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This report summarizes inheritance law in the 19th and 20th centuries in France, Germany, and the United States. French law of the period reflected the egalitarian system of inheritance brought about by the French Revolution, even after reforms instituted by the Napoleonic Code. Nineteenth-century German law was splintered into territorial regimes characterized by differentiated succession rules for the nobility versus the peasantry—a distinction that continued to some extent even after the unified German Civil Code became effective in 1900. Early inheritance law in the United States, premised on English law, was a matter of state law (as it is today) and thus varied, but during the period in question became much more egalitarian with regard to the inheritance rights of women.

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Inheritance Laws in the 19th and 20th Centuries


Inheritance law in 19th- and 20th-century France was largely a product of the French Revolution. Succession laws before the Revolution were extremely diverse, complicated, and inequitable. The revolutionaries created a greatly simplified and very egalitarian inheritance system. The Napoleonic Code brought reforms to the revolutionary laws, but largely respected the same basic principles. Beyond that point, French inheritance laws remained fundamentally the same, with only a few reforms aimed principally at improving the situations of surviving spouses and illegitimate children.

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During the nineteenth century, German inheritance law was splintered into many territorial regimes that combined Germanic principles with the Roman law, as it was received in Germany from the 16th century onward. Throughout 19th century, special succession regimes for the nobility and for the peasantry were in effect. Of these, some German state laws on the succession of farms by the entirety are still in effect today. Current German inheritance law was enacted in the Civil Code of 1896. It is based on classical Roman law while also containing some institutions of Germanic origin.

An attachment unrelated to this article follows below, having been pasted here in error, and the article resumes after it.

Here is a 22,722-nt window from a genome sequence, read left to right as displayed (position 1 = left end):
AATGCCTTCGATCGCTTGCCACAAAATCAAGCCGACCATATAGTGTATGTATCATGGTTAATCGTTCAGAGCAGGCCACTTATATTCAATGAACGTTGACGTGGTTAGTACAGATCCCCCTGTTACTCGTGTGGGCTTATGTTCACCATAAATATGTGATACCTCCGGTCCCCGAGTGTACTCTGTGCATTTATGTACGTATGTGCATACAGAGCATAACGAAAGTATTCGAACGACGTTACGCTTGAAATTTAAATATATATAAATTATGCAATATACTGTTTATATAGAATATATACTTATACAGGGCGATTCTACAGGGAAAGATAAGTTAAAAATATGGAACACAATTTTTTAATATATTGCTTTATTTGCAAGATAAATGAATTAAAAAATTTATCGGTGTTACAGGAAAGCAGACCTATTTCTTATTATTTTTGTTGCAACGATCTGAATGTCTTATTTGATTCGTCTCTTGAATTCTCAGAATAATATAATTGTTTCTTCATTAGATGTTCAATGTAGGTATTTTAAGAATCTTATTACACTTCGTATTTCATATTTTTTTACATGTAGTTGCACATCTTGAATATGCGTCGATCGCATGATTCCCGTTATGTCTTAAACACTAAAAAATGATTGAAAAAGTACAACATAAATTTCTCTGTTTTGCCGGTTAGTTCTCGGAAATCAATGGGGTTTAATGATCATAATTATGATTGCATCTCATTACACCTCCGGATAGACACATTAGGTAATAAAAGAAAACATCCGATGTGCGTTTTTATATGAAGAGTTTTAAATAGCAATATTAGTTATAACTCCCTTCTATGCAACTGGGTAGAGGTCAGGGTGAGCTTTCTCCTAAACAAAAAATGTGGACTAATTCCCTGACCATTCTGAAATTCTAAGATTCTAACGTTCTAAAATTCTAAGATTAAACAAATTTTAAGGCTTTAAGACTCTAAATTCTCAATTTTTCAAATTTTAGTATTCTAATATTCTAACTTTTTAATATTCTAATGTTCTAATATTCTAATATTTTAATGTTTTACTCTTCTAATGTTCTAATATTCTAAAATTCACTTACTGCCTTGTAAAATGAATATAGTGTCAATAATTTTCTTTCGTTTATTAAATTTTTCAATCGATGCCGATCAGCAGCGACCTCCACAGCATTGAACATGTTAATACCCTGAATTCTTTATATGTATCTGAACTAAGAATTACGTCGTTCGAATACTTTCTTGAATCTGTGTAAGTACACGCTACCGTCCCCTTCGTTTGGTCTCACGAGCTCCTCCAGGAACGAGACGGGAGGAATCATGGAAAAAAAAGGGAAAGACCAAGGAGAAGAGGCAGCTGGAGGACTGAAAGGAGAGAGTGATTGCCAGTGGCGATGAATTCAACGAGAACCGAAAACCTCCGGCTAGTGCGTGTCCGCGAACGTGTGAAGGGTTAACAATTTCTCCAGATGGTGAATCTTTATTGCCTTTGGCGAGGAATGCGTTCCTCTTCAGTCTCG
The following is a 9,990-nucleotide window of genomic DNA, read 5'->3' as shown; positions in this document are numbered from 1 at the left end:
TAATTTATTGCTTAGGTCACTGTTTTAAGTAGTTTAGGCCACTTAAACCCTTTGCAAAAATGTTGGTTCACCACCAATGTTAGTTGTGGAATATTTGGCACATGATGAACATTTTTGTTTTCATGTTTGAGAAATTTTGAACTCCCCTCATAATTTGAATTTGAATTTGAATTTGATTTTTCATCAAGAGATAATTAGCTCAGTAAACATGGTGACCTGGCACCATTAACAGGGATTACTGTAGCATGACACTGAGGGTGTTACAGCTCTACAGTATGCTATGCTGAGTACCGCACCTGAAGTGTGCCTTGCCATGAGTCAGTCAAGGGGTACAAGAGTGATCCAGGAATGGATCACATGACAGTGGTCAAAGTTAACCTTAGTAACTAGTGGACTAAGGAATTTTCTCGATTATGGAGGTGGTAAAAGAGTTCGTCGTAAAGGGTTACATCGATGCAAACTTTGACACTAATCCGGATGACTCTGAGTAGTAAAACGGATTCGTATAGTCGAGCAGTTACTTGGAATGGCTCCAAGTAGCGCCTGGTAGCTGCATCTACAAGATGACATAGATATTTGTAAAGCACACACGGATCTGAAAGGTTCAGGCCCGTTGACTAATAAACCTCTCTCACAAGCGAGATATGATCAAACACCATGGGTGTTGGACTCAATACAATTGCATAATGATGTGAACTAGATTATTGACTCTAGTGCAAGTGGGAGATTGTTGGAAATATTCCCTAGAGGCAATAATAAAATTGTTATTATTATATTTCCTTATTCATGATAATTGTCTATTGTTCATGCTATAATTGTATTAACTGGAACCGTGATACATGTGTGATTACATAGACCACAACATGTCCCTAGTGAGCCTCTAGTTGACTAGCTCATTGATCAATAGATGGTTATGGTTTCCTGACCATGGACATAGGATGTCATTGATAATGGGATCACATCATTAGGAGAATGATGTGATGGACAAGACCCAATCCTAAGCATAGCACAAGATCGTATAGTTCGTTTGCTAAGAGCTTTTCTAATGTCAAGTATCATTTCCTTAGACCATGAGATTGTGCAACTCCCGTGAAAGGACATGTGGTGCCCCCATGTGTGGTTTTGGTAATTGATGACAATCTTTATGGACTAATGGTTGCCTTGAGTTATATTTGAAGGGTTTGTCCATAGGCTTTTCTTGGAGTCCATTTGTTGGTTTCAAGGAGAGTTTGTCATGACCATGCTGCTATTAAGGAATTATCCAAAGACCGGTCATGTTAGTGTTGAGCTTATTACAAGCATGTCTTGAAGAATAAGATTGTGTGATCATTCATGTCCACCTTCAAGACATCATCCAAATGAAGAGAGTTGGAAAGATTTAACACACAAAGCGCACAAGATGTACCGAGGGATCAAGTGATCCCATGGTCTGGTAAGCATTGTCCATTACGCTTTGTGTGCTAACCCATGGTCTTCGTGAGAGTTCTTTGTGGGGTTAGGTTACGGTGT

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United States:

Inheritance in the United States is generally a matter of state law. During the colonial period, the colonies adopted English inheritance law. Following independence, most states enacted statutes that codified common law with some modifications to English law and procedure. In the 19th century, with westward expansion, some territories entered the union as community-property states, adopting aspects of civil law. Most states adopted legislation giving married women control over and power to devise property they had inherited. Over the course of the 20th century, widows came to be treated more equally in inheritance compared to widowers, and spouses came to be treated more favorably in intestacy compared to children.

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English Inheritance Laws in the 19th and 20th Centuries: A Bibliography

This bibliography contains a list of the resources available at the Library of Congress on inheritance laws in England during the 19th and 20th centuries. Links are provided to the Library of Congress catalog record.

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Last Updated: 12/30/2020